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The Manoel Island campaign in season 1965-66

A dispute between the clubs and the owners of the Empire Stadium in September 1965 resulted in the game being transferred to the old naval ground of Manoel Island. Wednesday September 29 1965, was a historic day in the history of local football. 

For the first time in 75 years, a Maltese club played on a ground owned by the clubs themselves.

The occasion was Floriana’s home match against Borussia Dortmund, of Germany, in the first round of the European Cup Winners Cup. 

Unfortunately, however, the ground was not up to standard. It sloped a little to one side, bringing to mind the old National Ground at Pietà.

There was no adequate sitting accommodation for the public and above all, it was at the mercy of all kinds of winds which sweep the island throughout the year.

Security was at a minimum and the spectators could jump into the pitch at will. But beggars can’t be choosers. There was no alternative and the clubs had to make do with whatever was available.  

However, despite all these set-backs, for the first time ever, the MFA had full control of the gate’s takings which amounted to about £120,000 and it could negotiate as it pleased the bars and advertising contracts.

Notwithstanding, the clubs still failed to make a profit. The following season, the MFA was forced to swallow its pride and patched up its differences with the Stadium proprietors. 

Sliema Wanderers, back-to-back league champions in 1963-64 and 1964-65, completed a glorious triple at Manoel Island.

They started their defence of the title on October 16, 1965 with a convincing 2-0 victory over Ħamrun Spartans.

It was not a good start for the new ground. The biting cold wind and the rain which swept the Island during that weekend sent the few spectators brave enough to venture to Manoel Island beneath the stands to take what little shelter was available.

The game between Sliema and Floriana was played on ‘All Saints Day’.

It attracted to Manoel Island one of the biggest crowds of the season. The match was rough and exciting, but the football served was mediocre. 

At the end, justice was served and both teams went home with a share of the spoils to show for their bruises.

On Sunday November 7, 1965 Sliema beat Birkirkara 4-0 to go to the top of the table but the next weekend Floriana beat Ħamrun Spartans in a blizzard.

The next day, Sliema met Hibernians. The Blues struck one of their worst moods in this match and they were rather lucky to go home with a 2-2 draw.   

The next weekend, Floriana overcame the weak challenge put up by Birkirkara to overtake Sliema at the top of the table but in their next match against Hibernians they were lucky to collect both points. 

Valletta played a great game against Sliema. Fortune however always seems to back a winner.

Fighting an uphill battle, Sliema somehow managed to beat the Citizens 2-1. With this defeat Valletta surprisingly ended the first round at the bottom of the league table.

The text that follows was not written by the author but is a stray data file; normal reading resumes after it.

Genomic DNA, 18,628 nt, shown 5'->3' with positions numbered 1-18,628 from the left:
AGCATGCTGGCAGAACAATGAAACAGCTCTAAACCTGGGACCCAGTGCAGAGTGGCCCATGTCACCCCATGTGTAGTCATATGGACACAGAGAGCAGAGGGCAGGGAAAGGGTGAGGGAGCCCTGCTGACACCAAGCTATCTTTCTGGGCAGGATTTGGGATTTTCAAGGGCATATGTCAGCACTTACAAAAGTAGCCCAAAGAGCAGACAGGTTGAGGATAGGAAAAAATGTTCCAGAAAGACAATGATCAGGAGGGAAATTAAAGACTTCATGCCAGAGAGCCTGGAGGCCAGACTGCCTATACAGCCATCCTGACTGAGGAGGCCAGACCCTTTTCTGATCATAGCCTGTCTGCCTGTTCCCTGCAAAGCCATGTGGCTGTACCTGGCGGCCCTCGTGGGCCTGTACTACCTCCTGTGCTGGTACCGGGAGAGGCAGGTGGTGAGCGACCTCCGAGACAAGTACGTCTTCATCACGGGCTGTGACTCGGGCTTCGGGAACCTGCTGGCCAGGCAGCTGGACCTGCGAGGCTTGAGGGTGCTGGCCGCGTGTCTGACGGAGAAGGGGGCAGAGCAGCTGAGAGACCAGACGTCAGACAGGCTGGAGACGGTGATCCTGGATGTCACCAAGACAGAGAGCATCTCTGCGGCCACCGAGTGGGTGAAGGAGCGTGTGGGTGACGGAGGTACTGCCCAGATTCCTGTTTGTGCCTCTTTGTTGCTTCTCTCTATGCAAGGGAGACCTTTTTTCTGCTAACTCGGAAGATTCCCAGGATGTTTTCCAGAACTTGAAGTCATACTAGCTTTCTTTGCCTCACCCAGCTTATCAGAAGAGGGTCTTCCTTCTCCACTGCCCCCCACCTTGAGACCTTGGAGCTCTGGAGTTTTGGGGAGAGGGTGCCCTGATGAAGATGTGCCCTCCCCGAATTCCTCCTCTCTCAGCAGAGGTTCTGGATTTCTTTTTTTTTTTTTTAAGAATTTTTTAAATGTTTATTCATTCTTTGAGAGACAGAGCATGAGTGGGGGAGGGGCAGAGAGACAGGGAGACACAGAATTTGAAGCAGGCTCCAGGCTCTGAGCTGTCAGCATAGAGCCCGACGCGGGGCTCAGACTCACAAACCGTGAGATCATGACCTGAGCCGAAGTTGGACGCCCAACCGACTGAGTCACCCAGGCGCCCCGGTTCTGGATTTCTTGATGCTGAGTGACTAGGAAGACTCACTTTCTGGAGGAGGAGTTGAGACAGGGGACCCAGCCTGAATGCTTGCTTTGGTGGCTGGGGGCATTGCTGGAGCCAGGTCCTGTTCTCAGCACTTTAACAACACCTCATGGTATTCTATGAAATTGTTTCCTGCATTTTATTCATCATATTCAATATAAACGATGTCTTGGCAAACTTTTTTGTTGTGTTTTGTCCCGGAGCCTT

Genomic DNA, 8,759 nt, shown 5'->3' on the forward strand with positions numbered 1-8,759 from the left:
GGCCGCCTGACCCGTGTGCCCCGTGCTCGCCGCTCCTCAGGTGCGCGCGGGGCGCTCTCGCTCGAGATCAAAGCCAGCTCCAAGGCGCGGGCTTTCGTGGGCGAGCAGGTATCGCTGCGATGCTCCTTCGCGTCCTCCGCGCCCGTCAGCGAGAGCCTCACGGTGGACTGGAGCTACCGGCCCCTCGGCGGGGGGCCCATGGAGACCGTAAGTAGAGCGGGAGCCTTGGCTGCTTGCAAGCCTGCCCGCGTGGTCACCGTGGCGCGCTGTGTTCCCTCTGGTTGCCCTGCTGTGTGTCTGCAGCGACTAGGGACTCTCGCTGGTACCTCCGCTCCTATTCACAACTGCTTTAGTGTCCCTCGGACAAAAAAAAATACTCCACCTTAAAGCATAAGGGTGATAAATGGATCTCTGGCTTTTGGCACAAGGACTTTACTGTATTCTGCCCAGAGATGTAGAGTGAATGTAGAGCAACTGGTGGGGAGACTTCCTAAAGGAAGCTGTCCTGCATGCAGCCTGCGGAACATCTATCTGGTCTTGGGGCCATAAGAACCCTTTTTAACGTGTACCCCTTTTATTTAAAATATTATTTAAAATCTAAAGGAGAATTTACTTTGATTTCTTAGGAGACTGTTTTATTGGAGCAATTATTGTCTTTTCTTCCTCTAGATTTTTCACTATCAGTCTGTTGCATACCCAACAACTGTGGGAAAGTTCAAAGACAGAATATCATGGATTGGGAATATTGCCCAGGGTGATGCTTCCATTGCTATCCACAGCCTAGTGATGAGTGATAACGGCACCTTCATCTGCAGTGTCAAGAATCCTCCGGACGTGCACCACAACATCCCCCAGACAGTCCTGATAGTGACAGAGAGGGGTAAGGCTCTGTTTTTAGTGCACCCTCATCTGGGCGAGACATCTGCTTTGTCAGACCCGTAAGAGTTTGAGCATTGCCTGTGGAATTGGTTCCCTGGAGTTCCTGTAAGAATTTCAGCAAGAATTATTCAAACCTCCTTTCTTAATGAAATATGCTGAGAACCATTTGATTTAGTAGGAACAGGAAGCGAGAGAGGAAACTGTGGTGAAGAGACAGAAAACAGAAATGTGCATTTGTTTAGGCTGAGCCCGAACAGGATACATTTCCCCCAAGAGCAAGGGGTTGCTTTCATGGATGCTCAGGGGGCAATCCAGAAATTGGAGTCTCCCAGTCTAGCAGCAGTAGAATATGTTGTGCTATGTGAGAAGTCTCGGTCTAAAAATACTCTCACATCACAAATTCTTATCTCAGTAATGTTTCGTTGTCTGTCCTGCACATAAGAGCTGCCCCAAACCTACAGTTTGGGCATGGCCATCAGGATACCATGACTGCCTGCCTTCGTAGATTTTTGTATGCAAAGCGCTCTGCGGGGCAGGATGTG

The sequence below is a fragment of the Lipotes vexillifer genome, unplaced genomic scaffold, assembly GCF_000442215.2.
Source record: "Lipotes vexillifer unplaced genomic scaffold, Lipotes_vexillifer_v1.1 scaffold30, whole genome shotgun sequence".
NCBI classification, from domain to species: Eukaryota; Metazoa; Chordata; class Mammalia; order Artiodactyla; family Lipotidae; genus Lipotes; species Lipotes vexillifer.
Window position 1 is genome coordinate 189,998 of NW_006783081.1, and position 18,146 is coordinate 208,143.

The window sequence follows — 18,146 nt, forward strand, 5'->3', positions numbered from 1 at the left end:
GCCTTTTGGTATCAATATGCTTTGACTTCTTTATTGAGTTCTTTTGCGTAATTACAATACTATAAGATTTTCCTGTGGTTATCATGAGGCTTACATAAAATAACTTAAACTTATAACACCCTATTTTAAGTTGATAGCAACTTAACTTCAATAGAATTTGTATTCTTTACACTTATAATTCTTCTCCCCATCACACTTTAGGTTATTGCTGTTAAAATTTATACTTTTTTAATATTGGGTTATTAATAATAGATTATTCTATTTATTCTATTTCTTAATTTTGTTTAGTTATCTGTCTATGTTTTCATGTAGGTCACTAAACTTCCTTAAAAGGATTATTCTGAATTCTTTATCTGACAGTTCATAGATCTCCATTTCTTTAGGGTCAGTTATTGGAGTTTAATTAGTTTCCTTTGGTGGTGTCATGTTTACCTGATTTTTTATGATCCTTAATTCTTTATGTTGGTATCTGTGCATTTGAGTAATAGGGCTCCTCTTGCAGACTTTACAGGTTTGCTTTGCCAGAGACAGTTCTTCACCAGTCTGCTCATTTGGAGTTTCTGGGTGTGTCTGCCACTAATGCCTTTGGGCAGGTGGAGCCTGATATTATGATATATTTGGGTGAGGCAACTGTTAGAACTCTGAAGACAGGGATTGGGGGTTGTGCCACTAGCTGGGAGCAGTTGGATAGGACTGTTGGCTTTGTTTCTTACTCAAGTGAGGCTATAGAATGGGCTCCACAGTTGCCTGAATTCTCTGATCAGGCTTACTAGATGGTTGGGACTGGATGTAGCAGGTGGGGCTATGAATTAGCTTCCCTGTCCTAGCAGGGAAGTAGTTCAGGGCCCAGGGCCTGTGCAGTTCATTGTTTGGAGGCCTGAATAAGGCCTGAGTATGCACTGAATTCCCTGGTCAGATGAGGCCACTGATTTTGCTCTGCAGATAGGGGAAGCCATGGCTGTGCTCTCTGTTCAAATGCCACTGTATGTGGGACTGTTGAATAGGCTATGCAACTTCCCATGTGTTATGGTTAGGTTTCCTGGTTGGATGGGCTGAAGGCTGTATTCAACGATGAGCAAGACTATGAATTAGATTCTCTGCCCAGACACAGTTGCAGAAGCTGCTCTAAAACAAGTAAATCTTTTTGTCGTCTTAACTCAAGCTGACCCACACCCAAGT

The next day, Floriana’s traditional good luck was once again in evidence. They beat Birkirkara 1-0 with a goal which referee Tommy Restall should never have given. 

Lolly Borg openly pushed Barbara in the back before leaping to head home the winner. After this goal, Floriana retreated into their area and Birkirkara kept pounding unsuccessfully at the Greens’ fort for the equaliser.

Sliema met Floriana for the second time on Saturday January 15, 1966 in a game which would eventually decide the destination of the title.

A few minutes from the start, Lino Falzon centred for Leli Micallef to head in from close range.  

Floriana reacted immediately. Relying on their sturdy defence they stretched the Blues with fast counter-attacks until Tony Cauchi scored the equaliser.

Barely had the game re-started when Alfred Debono swung a high ball from midfield. It bounced in the Blues’ penalty area and Freddie Debono punched the ball into his own net.

Could Floriana do it?  Would they hold on to their lead and pip Sliema for the title?  Six minutes remained for the end of the game and the Wanderers were visibly shaken. But in the final dramatic minutes, the Blues scored three glorious goals which placed them once again on track for their third championship in succession.

On Sunday January 23, they beat Birkirkara 4-1 and with Ħamrun beating Floriana 1-0, the race was over. 

It was true that Sliema could still be beaten by Hibs and Valletta, but things rarely work out that way in Maltese football. The Blues beat Hibs 2-0 and then, on Sunday February 23, they drew 1-1 with Valletta to clinch the championship.

This match brought the league to a sad ending. With the result standing at 1-1, Valletta seemed to be containing the fury of the Sliema forwards when all of a sudden referee James Sawyer gave Sliema a penalty.

This decision created pandemonium amongst the City supporters. The players joined in the fun and rushed the referee in a rugby tackle. The official seriously fearing for his life had no alternative but to abandon the game and run for the safety of his dressing-room.

This incident highlighted the unsuitability of the Manoel Island ground.

There was practically no security in the ground which made it easy for the fans to interfere with the game whenever they felt like it. 

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